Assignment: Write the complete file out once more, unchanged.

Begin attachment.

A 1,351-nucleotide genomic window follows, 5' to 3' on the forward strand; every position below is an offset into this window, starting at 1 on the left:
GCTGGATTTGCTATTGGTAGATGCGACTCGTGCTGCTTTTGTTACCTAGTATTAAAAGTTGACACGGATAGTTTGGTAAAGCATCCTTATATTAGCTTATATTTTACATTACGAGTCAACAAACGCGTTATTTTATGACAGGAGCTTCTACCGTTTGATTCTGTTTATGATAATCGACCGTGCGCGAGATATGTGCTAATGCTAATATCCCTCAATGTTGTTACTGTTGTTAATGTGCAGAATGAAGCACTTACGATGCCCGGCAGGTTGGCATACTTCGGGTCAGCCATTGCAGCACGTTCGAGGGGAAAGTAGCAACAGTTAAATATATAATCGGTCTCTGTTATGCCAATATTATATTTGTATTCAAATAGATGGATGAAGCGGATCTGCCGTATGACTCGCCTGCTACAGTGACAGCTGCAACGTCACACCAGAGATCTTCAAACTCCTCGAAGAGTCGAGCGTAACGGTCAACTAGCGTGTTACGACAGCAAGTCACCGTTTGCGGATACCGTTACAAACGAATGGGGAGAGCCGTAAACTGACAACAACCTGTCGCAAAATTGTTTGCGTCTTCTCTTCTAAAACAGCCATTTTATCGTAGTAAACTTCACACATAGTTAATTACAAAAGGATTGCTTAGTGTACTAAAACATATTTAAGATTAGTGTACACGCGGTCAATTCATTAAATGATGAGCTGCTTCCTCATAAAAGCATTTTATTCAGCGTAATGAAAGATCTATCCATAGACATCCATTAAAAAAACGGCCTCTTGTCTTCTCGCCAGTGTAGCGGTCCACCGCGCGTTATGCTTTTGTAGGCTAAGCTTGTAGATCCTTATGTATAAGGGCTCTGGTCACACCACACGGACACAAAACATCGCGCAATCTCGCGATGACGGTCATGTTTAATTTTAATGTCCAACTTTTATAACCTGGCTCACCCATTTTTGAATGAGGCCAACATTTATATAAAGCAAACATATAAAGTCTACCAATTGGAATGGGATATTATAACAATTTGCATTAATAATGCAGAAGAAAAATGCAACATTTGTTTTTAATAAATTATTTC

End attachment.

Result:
A 1,351-nucleotide genomic window follows, 5' to 3' on the forward strand; every position below is an offset into this window, starting at 1 on the left:
GCTGGATTTGCTATTGGTAGATGCGACTCGTGCTGCTTTTGTTACCTAGTATTAAAAGTTGACACGGATAGTTTGGTAAAGCATCCTTATATTAGCTTATATTTTACATTACGAGTCAACAAACGCGTTATTTTATGACAGGAGCTTCTACCGTTTGATTCTGTTTATGATAATCGACCGTGCGCGAGATATGTGCTAATGCTAATATCCCTCAATGTTGTTACTGTTGTTAATGTGCAGAATGAAGCACTTACGATGCCCGGCAGGTTGGCATACTTCGGGTCAGCCATTGCAGCACGTTCGAGGGGAAAGTAGCAACAGTTAAATATATAATCGGTCTCTGTTATGCCAATATTATATTTGTATTCAAATAGATGGATGAAGCGGATCTGCCGTATGACTCGCCTGCTACAGTGACAGCTGCAACGTCACACCAGAGATCTTCAAACTCCTCGAAGAGTCGAGCGTAACGGTCAACTAGCGTGTTACGACAGCAAGTCACCGTTTGCGGATACCGTTACAAACGAATGGGGAGAGCCGTAAACTGACAACAACCTGTCGCAAAATTGTTTGCGTCTTCTCTTCTAAAACAGCCATTTTATCGTAGTAAACTTCACACATAGTTAATTACAAAAGGATTGCTTAGTGTACTAAAACATATTTAAGATTAGTGTACACGCGGTCAATTCATTAAATGATGAGCTGCTTCCTCATAAAAGCATTTTATTCAGCGTAATGAAAGATCTATCCATAGACATCCATTAAAAAAACGGCCTCTTGTCTTCTCGCCAGTGTAGCGGTCCACCGCGCGTTATGCTTTTGTAGGCTAAGCTTGTAGATCCTTATGTATAAGGGCTCTGGTCACACCACACGGACACAAAACATCGCGCAATCTCGCGATGACGGTCATGTTTAATTTTAATGTCCAACTTTTATAACCTGGCTCACCCATTTTTGAATGAGGCCAACATTTATATAAAGCAAACATATAAAGTCTACCAATTGGAATGGGATATTATAACAATTTGCATTAATAATGCAGAAGAAAAATGCAACATTTGTTTTTAATAAATTATTTC